In order to meet the requirements from the authorities to reopen the roads to public at designated times, we will divert runners to take a shorter running route if they do not cover the distance within a certain time.

WTF. This is totally baffling. There should be a CRYSTAL CLEAR cut-off policy: first, state where the cut-off points and times are! If you are stopped you should be able to ride a sweeper bus to get back to the finish line so you can pick up your bag and whatever food/ drink you need. Runners who don't make the time should NOT be rerouted to take a shorter route to the finish line - it sends the wrong message. 

And, uh, am I alone in thinking that a *finisher* shirt is totally different from a *participant* shirt? If you are a legit non-finisher, you still get a participant shirt because you paid, but you shouldn't get to take a finisher shirt and medal, and that should be stated clearly. I've DNFed a couple of races here and while I never even thought of taking a finisher shirt/ medal, I worry about what would happen if I tried. 

A Gold Label race should be held to international standards, not be a clusterf*(k every year, okay? It's getting kind of embarrassing. First you allow a guy who is a KNOWN cheat and was disqualified two years in a row to sign up again, now this. I give up, Stanchart. I give up. 

5. FINALLY, I am all for back-of-the-pack runners (after all, they're already doing better than people who never got off their couch), and I believe the back of the pack should have as good a race experience as the front of the pack, and I know some days it just isn't your day, but I also believe the runner has an obligation to train properly and do his best on race day, especially for something the length of a marathon. And on this one lone point I agree with Tekko completely. 

Am I just a grouchy curmudgeon? Do I get my curmudgeonly-old-lady badge now? 


  1. I'm baffled that this guy feels like he could recognize 4-hour marathoners. For one thing, there must be a gazillion of them. For another, what about out of town runners? So weird. I would have checked with the race organizers first on that one!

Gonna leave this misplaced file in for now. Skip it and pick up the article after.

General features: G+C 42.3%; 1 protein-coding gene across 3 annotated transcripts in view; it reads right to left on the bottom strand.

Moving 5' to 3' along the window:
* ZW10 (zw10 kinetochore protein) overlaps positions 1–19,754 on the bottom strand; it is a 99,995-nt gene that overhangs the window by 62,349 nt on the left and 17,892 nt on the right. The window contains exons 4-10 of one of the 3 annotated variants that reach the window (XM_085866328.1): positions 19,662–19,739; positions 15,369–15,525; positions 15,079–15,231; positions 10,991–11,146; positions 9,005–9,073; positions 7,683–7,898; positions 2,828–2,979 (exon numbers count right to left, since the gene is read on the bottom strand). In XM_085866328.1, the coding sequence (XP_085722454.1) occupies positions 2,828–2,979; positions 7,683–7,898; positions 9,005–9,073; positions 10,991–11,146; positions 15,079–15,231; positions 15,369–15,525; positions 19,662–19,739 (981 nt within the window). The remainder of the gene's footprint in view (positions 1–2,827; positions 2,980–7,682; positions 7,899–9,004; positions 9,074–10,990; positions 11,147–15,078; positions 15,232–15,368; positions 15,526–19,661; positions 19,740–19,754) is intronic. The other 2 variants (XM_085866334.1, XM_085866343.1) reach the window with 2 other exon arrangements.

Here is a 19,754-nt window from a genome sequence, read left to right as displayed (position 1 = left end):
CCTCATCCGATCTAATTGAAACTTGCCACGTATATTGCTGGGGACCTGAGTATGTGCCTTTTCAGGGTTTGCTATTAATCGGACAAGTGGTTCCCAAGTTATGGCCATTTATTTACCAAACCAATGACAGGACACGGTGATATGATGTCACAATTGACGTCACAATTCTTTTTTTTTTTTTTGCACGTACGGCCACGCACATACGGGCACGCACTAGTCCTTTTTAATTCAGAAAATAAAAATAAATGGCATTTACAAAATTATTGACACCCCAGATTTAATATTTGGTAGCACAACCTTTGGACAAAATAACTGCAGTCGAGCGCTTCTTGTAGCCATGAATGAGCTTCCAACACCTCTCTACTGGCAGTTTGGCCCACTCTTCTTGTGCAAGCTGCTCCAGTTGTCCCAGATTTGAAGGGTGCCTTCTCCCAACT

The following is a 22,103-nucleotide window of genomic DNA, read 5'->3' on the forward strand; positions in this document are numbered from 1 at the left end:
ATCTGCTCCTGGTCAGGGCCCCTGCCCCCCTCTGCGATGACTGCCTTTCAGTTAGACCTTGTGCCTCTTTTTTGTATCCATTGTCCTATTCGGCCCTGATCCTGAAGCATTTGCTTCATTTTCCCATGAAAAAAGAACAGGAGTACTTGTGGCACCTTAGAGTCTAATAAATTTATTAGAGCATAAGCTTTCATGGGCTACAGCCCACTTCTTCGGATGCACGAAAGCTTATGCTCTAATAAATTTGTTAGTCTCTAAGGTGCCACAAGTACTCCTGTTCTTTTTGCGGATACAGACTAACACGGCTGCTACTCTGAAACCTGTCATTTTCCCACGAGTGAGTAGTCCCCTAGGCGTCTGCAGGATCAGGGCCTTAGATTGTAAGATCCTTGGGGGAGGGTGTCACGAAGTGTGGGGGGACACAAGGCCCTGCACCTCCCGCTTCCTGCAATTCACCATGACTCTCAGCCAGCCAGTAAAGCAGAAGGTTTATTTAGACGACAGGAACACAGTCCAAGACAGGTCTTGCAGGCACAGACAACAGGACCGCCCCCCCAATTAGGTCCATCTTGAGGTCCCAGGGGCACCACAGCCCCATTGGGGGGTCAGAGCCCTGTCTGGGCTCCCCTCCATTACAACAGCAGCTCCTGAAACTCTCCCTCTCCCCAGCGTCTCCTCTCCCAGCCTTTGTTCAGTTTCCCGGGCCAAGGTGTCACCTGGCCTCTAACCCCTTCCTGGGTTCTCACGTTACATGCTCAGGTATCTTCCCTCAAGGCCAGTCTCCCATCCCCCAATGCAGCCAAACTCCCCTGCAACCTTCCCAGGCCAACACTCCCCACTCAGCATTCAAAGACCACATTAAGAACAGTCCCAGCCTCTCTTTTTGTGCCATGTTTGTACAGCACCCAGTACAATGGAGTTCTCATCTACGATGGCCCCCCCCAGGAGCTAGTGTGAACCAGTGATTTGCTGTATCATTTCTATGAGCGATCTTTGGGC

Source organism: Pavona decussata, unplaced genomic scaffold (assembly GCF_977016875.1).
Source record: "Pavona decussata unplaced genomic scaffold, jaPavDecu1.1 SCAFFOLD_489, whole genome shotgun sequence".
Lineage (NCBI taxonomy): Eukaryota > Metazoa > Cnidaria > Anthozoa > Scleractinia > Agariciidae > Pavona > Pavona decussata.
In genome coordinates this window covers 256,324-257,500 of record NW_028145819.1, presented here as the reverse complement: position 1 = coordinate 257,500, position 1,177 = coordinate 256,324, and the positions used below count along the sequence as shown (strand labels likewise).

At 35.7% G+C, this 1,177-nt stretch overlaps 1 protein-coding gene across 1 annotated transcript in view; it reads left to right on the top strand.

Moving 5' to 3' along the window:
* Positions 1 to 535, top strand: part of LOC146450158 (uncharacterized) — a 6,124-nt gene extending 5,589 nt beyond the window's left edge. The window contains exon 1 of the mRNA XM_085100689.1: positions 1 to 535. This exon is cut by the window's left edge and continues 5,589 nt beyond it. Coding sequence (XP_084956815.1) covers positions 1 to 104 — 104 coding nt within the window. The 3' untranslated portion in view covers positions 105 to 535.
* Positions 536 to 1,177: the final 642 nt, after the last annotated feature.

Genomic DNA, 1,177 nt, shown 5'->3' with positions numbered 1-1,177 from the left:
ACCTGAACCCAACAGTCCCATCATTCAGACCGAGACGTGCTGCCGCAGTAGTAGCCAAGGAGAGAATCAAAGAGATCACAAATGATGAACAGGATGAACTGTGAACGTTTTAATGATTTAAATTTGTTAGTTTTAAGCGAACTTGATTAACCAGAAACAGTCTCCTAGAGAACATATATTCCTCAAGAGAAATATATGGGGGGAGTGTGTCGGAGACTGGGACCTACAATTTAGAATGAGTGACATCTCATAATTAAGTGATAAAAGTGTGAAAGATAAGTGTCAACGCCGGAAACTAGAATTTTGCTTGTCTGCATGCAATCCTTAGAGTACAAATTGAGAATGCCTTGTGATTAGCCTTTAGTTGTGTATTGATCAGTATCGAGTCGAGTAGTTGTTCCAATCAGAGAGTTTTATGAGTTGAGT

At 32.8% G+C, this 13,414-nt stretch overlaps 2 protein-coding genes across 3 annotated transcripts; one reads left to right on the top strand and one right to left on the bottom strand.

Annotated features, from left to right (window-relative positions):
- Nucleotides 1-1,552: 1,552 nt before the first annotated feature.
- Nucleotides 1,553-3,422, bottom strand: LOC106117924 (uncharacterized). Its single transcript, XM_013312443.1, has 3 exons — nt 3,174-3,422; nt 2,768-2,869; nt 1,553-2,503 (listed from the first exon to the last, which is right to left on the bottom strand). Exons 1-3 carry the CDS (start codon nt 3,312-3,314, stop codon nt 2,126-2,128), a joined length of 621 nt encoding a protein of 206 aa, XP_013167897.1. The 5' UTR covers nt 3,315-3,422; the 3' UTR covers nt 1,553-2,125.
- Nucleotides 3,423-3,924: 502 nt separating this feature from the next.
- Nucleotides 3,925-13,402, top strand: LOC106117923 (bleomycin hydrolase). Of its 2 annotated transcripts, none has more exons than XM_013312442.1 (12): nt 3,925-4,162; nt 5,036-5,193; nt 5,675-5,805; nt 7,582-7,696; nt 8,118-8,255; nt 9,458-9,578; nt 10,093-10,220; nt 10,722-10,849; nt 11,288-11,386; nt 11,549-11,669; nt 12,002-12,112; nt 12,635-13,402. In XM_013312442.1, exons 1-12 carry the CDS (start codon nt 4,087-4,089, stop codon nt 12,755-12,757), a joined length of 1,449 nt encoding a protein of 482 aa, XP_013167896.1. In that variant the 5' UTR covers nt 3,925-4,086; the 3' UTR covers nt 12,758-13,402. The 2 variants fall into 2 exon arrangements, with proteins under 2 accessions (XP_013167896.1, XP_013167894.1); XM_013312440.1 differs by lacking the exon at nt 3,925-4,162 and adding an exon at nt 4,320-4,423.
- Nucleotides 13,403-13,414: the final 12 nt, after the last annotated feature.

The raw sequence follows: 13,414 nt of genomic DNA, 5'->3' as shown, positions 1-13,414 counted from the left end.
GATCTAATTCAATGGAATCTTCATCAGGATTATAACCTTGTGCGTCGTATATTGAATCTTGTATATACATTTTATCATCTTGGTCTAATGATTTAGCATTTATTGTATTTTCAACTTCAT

1. Most of the >10,000 runners who do the marathon are from Singapore or Southeast Asia generally; not many people would voluntarily fly somewhere to do a marathon in 30C heat! But yes, there was a great big assumption leap in there.

      The incident does highlight a major problem with the race organisers though: letting non-finishers take a medal and shirt so they don't complain says that they care more about taking participants' race entry $ than about the marathon as a race.

  2. Sometimes I think people just need to keep their opinions to themselves. Really how did it affect him if they did cheat? And isn't it the responsibility of the race organisers to be onto that sort of thing? And as far as looking like a runner - we all come in different packages and there are some pretty fast people out there who don't look like a traditional distance runner.

    1. I *wish* the race organisers were on to cheating. But last year's incident when they let a known, previously disqualified cheat sign up again, plus this year's, say they are more interested in participant dollars than the actual spirit of the race. I also wish more participants would vote with their registration dollars. I am willing to shell out only for races I know are worthwhile, and sometimes I'll take a chance on small events in their first year.

  3. This is so crazy. I don't know much about this particular marathon, but all of your points seem completely legit to me. I've never seen people being re-routed -- there's usually a sweeper bus, right? As for the blogger, that just seems wrong. I mean, I've *personally* made those kind of judgments myself, but I would never say it outright, not to mention take photos and put it on my blog. (And just as a point of clarification, I've only ever thought this from a competitive standpoint, like when I'm racing and doing an out-and-back section and looking at the people ahead of me who don't "look" like they should be faster. It's more of a, "Hey Jen, don't let that person beat you" rather than, "That person MUST be cheating!!")

  4. Hi, just stumbled upon your blog. Glad you explained how wrong it was to public shame someone, especially when there was no prove, just someone's personal opinion. I am from Malaysia and there was a similar incident too on shaming supposed "cheaters" at one of the races.

    I have the same thoughts as Jen, the thought that a person is cheating doesn't occur to me while I am running at a race. I guess because that is not the spirit and state of mind I want to be in when doing something that is healthy for the mind. Don't we all hear enough gossiping, back biting at work etc, let's at least keep running time for healthy positive thoughts!